Simple, luxurious, and with a healthy mix of old new elements. Therefore, Belgian interior style is in a league of its own. Some compare the energy of a Belgian-inspired room to a shabby chic aesthetic. And while there are some similarities between the two looks. But, Belgian decor and design have a clean, exhale-inducing quality that sets it apart from conventional shabby chic style.
Rife with warm neutral hues, organic materials, and oversized furniture. Hence, a Belgian room is one that feels rich and elegant while retaining a comfortable. Also, welcoming feel that invites anyone to sit down and stay a while. Personal aesthetics that can easily accommodate this style value timeworn elements paired with brand new decor. Also, a simple, pared-back look that doesn’t sacrifice warmth or comfort.
The beauty of a Belgian aesthetic is that there’s plenty of room to grow, play, and personalize with it. Whether you’re looking to completely transform your space or simply add a few touches of this inviting style to your home. Thus, get to know the defining elements that cause so many to covet this unique aesthetic.
Don’t let the oversized furniture and abundance of organic layers fool you—clutter has no place in a Belgian home. Pared-back simplicity is a primary tenet of this style. Therefore, allowing all of the aforementioned components to play beautifully together without overwhelming the space. Think Scandinavian minimalism and hygge merged together for interior perfection, like this space from Scandinavian Retreat.
Given how much emphasis is placed on elements from nature. Thus, it only makes sense that Belgian rooms are frequently awash in natural light. As this stunning space from Franck del Marcelle exemplifies. Hence, sunlight has a knack for making this aesthetic appear even softer, warmer, and more inviting than it already is.
Amid all of that patina are also plenty of new elements. Which is one of the components that makes a Belgian aesthetic so dynamic. Old world accents merge with brand new ones to create a visually layered look. In particular, industrial elements. Hence, like the pendants in this room from Sugar Cube, are common in Belgian rooms. Thus, providing a fresh modern feel to the otherwise old-world quality of this style.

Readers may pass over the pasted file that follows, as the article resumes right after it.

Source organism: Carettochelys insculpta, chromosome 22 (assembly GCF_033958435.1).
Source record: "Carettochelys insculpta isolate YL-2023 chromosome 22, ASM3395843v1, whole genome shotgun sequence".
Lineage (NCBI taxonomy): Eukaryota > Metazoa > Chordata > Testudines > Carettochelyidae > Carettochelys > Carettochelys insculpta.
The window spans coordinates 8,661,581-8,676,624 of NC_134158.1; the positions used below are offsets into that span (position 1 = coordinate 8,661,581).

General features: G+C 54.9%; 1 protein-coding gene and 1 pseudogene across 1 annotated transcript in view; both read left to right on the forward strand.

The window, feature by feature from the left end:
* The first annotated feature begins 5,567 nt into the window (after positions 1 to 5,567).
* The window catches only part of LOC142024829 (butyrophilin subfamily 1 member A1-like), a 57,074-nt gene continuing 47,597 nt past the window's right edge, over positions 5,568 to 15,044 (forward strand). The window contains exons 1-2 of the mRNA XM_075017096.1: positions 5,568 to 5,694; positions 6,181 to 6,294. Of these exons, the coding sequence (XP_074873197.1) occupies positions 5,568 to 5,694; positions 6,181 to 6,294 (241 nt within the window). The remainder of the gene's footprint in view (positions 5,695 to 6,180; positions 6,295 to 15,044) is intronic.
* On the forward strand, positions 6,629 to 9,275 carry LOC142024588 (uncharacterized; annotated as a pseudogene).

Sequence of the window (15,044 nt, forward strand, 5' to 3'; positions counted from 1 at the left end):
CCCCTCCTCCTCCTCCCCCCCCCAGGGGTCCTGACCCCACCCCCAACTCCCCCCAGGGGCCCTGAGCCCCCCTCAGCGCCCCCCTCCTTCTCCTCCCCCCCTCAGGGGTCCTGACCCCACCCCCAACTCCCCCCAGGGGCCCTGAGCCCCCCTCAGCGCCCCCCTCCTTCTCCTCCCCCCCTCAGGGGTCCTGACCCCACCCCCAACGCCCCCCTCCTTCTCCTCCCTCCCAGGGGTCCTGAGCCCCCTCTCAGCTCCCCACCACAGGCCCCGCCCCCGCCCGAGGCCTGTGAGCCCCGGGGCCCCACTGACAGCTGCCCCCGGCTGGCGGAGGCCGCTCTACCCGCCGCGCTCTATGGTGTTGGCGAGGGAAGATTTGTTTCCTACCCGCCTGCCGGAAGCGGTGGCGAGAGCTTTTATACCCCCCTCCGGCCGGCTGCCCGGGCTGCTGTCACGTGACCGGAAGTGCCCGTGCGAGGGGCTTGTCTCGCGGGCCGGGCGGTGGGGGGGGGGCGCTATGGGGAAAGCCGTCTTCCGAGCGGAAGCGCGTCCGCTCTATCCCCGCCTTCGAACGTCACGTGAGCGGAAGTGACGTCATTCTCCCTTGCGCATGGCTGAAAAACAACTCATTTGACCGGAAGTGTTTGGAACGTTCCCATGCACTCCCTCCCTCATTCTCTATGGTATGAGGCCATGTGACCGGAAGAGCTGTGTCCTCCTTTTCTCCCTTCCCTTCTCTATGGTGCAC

If there could only be one word to define a Belgian style sensibility, it would be patina. Patina describes the appearance of oxidation on metals and the sheen on wooden furniture from years of polishing and cleaning. That said, the style is full of vintage, timeworn elements that lend a rich, weathered feel to a look. Antique sculptural artwork and natural, aged wood fits right in, such as this Axel Verdoordt design, shared by Brooke Giannetti.
Oversized furniture, typically upholstered in linen fabric, is a staple of this aesthetic, but the key is to not use too much of it. A Belgian interior is one that values the welcoming comfort large furniture brings but not at the expense of a simple, pared-back design. Consider just a few large pieces to nail the look, like this space from vtwonen.
Organic materials, like natural wood, ceramics, and stone, play a major part in Belgian designs. But rather than incorporating incredibly polished and impeccably finished natural accents, a Belgian interior opts to keep these elements in their natural form, such as the raw wood and chalky ceramics found in this space from Vicky’s Home.
Linen is a longstanding key natural resource in Belgium, so it only makes sense that it became a staple of the aesthetic. An easy way to incorporate this material into your design is through window treatments. Linen curtains offer a uniquely light but elegant feel to a design, like these from Restoration Hardware, which you can purchase starting from $235.
Neutral colors are a defining characteristic of a Belgian interior, adding warmth and a sense of peace to a space. But not just any neutral hues will do; Belgian interiors adopt neutrals that lean toward light and airy, akin to unfinished wood and natural stone. Hence, like the grays and beiges found in this stunning design by Cassandre & Quentin.